-\newcommand{\deffxx}[5]{\deffx{#1}{#2}{#3}{#5}\moreargs{#1}{#4}}
-
-\newcommand{\moreargs}[2]{\hbox to \hsize{\phantom{\lisp #1} {\it #2}\hfill}}
-
-\newcommand{\lispindex}[1]{\index{{\lisp #1}}}
-
- \newenvironment{note}[1]{\pagebreak[2]\bigskip
- \hrule\smallskip\small
- {\setlength{\parindent}{0pt}
- \par{\bf #1:}}}{\smallskip\hrule\bigskip}
-
-
-
-\makeindex
-
-%%%%%%%%%%%%%%%%%%%%%%%%%%%%%%%%%%%%%%%%%%%%%%%%%%%%%%%%%%%%%%%%
-
-%\thispagestyle{empty}
-
-%\vspace*{2in}
-
-%\title{The |Iterate| Manual}
-%\author{Jonathan Amsterdam}
-
-%\maketitle
-
-%\thispagestyle{empty}
-
-%\begin{center}
-%\Large *** DRAFT ***
-%\end{center}
-%This manual is in beta-test. It will become an AI Memo in a couple of
-%months. I would appreciate any comments or
-%corrections. You can reach me at email address |jba@ai.ai.mit.edu|.
-
-\begin{document}
-
-\def\writtenby{Jonathan Amsterdam}
-\def\contractno{This report describes research done at the Artificial
-Intelligence Laboratory of the Massachusetts Institute of Technology.
-Support for the laboratory's artificial intelligence research is
-provided in part by the Advanced Research Projects Agency of the
-Department of Defense under Office
-of Naval Research contract N00014-85-K-0124.}
-
-\AIMEMO{1236}{\Large The Iterate Manual \\[1in]}
-{This is the manual for version 1.4 of \iter, a powerful iteration
-macro for Common
-Lisp. \iter\ is similar to {\tt loop} but provides numerous additional
-features, is well integrated with Lisp, and is extensible.
-\vfill }
-
-
-% use ~ for \em
-\catcode`\~=13
-\newif\ifem
-\def~{\ifem
- \/\endgroup\emfalse
- \else
- \begingroup\em\emtrue
- \fi}
-
-
-
-%\pagebreak
-%\setcounter{page}{1}
-
-%\thispagestyle{empty}
-
-
-\tableofcontents
-
-\pagebreak
-\pagestyle{headings}
-
-\section{Introduction}
-
-\begin{sloppypar}
-This manual describes
-\iter, a powerful iteration facility for Common Lisp.
-\iter\ provides abstractions for many common iteration
-patterns and allows for the definition of additional patterns. \iter\ is
-a macro that expands into ordinary Lisp at
-compile-time, so it is more efficient than higher-order
-functions like |map| and |reduce.|
-While it is similar to |loop|, \iter\ offers a more Lisp-like syntax
-and enhanced extensibility.
-(For a more complete
-comparison of \iter\ with other iteration constructs, see MIT AI Lab Working
-Paper No. 324, ~Don't Loop, Iterate.~)
-\end{sloppypar}
-
-An \iter\ form consists of the symbol |iter|\footnote{You can also use
-|iterate|, but |iter| is preferred because it avoids potential conflicts with
-possible future additions to Common Lisp, and because it saves
-horizontal space when writing code.}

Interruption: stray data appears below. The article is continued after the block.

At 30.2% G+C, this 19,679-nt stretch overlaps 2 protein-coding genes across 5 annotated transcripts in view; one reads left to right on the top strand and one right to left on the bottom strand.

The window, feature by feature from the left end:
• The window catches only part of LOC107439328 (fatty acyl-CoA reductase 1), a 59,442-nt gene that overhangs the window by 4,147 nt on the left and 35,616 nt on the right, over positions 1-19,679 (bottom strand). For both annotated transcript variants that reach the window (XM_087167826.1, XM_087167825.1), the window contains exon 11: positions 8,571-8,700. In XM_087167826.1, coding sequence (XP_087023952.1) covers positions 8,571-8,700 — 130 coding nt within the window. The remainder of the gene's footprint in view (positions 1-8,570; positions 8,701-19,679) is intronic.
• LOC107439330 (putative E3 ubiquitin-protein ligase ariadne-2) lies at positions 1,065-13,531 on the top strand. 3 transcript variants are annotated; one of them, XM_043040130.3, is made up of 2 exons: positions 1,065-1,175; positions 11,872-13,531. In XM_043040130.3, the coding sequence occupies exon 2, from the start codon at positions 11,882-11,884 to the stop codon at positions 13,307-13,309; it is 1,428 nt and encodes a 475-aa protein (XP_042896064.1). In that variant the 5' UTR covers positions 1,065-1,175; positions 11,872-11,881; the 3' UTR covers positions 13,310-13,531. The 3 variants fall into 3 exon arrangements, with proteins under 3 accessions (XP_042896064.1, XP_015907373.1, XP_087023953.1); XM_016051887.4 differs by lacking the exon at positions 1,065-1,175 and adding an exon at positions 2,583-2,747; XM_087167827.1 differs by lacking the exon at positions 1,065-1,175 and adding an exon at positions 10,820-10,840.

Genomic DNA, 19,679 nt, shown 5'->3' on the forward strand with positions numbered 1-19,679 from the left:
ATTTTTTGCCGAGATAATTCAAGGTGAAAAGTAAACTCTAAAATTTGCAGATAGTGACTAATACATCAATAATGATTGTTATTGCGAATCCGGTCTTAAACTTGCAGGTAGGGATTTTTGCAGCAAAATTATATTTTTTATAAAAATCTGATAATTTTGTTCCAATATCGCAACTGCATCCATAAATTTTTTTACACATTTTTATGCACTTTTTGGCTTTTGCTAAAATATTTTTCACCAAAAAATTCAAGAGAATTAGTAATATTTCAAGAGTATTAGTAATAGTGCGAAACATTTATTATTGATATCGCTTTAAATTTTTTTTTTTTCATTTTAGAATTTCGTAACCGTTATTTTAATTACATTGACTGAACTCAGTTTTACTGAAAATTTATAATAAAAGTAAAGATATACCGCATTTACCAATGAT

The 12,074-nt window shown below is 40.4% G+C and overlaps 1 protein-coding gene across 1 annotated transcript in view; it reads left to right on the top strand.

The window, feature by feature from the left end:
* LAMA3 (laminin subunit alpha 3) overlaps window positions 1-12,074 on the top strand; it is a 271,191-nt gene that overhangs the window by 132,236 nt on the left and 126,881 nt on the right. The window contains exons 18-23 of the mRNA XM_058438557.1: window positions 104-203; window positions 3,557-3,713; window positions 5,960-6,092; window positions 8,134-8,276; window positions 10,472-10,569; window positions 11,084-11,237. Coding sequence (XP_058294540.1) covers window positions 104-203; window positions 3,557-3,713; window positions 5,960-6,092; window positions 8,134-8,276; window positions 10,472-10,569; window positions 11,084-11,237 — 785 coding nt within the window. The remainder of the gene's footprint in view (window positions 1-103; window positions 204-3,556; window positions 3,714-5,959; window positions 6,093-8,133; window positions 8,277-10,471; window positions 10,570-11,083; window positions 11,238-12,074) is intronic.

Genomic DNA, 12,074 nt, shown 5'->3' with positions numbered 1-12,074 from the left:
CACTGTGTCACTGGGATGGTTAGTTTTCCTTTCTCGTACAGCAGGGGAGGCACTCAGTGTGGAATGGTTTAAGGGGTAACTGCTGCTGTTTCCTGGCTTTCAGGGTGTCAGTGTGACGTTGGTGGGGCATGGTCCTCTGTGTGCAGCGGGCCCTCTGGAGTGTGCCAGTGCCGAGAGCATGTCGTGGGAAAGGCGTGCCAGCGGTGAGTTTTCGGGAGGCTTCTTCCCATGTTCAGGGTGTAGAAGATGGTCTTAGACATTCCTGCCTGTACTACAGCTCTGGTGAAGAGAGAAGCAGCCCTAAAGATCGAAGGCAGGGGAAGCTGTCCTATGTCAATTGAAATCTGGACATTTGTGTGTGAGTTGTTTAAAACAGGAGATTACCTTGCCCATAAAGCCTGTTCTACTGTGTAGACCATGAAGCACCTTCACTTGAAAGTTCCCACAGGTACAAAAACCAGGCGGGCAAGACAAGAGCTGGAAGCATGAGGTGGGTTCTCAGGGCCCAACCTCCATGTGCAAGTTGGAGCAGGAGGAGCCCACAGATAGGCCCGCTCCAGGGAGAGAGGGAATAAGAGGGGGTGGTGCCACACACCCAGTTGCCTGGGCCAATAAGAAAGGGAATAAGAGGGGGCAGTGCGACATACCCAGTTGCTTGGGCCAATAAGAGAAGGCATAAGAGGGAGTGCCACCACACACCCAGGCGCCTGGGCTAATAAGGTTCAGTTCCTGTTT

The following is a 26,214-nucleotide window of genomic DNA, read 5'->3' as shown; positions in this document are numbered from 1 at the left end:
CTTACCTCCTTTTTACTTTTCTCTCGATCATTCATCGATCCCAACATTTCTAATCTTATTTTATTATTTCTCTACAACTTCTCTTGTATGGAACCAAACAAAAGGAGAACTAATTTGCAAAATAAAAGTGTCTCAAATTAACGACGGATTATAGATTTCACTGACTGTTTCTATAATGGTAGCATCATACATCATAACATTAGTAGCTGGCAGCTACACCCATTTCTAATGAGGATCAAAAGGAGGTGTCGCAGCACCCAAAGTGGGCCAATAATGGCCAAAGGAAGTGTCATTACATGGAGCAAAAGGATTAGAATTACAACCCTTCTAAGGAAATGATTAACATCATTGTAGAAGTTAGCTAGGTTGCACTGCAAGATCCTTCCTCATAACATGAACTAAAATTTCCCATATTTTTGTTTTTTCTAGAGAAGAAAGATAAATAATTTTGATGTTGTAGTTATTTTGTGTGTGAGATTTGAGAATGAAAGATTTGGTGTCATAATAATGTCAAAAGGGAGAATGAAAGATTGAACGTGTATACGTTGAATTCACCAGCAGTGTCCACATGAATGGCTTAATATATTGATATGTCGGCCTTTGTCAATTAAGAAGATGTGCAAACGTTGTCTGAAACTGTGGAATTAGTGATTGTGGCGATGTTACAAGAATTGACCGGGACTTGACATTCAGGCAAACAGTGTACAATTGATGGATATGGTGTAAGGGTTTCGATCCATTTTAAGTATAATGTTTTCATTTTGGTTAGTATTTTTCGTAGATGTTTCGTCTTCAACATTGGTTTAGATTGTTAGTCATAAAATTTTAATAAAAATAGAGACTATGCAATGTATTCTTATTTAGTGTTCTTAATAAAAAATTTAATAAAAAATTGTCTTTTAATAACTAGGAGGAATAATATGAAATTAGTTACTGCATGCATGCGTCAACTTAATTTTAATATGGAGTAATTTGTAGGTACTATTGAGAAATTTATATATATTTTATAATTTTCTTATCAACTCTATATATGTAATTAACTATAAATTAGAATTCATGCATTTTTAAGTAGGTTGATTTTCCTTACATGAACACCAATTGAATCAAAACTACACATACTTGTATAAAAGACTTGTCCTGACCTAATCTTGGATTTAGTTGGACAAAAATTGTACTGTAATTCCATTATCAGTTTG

-followed by one or more
-forms, some of which may be \iter\
-~clauses.~ Here is a simple example of \iter\ which collects the
-numbers from 1 to 10 into a list, and returns the list. The return
-value is shown following the arrow.
-\begin{program}
-(iter (for i from 1 to 10)
- (collect i)) \yields (1 2 3 4 5 6 7 8 9 10)
-\end{program}
-This form contains two clauses: a |for| clause that steps the
-variable |i| over the integers from 1 to 10, and a |collect|
-clause that accumulates its argument into a list. With a few
-exceptions, all \iter\ clauses have the same format: alternating
-symbols (called ~keywords~) and expressions (called
-~arguments~). The syntax and terminology are those of Common
-Lisp's keyword lambda lists. One difference is that \iter's keywords
-do not have to begin with a colon---though they may, except for the
-first symbol of a clause. So you can also write |(for i :from
-1 :to 10)| if you prefer.
-
-Any Lisp form can appear in the body of an \iter, where it will have
-its usual meaning. \iter\ walks the entire body, expanding macros,
-and recognizing clauses at any level. This example collects all the
-odd numbers in a list:
-\begin{program}
-(iter (for el in list)
- (if (and (numberp el) (oddp el))
- (collect el)))
-\end{program}
-
-There are clauses for iterating over numbers, lists, arrays and other
-objects, and for
-collecting, summing, counting, maximizing and other useful operations.
-\iter\ also supports the creation of new variable bindings, stepping
-over multiple sequences at once, destructuring, and compiler
-declarations of variable types. The following example illustrates
-some of these features:
-\begin{program}
-(iter (for (key . item) in alist)
- (for i from 0)
- (declare (fixnum i))
- (collect (cons i key)))
-\end{program}
-
-This loop takes the keys of an alist and returns a new alist
-associating the keys with their positions in the original list. The
-compiler declaration for |i| will appear in the generated code
-in the appropriate place.
-
-%%%%%%%%%%%%%%%%%%%%%%%%%%%%%%%%%%%%%%%%%%%%%%%%%%%%%%%%%%%%%%%%
-\section{Clauses}
-
-Most of \iter's clauses will be familiar to |loop| programmers.
-(|loop| is an iteration macro that has been incorporated into Common
-Lisp. Seen Guy Steele's {\em Common Lisp, 2nd Edition}.)
-In
-nearly all cases they behave the same as their |loop| counterparts, so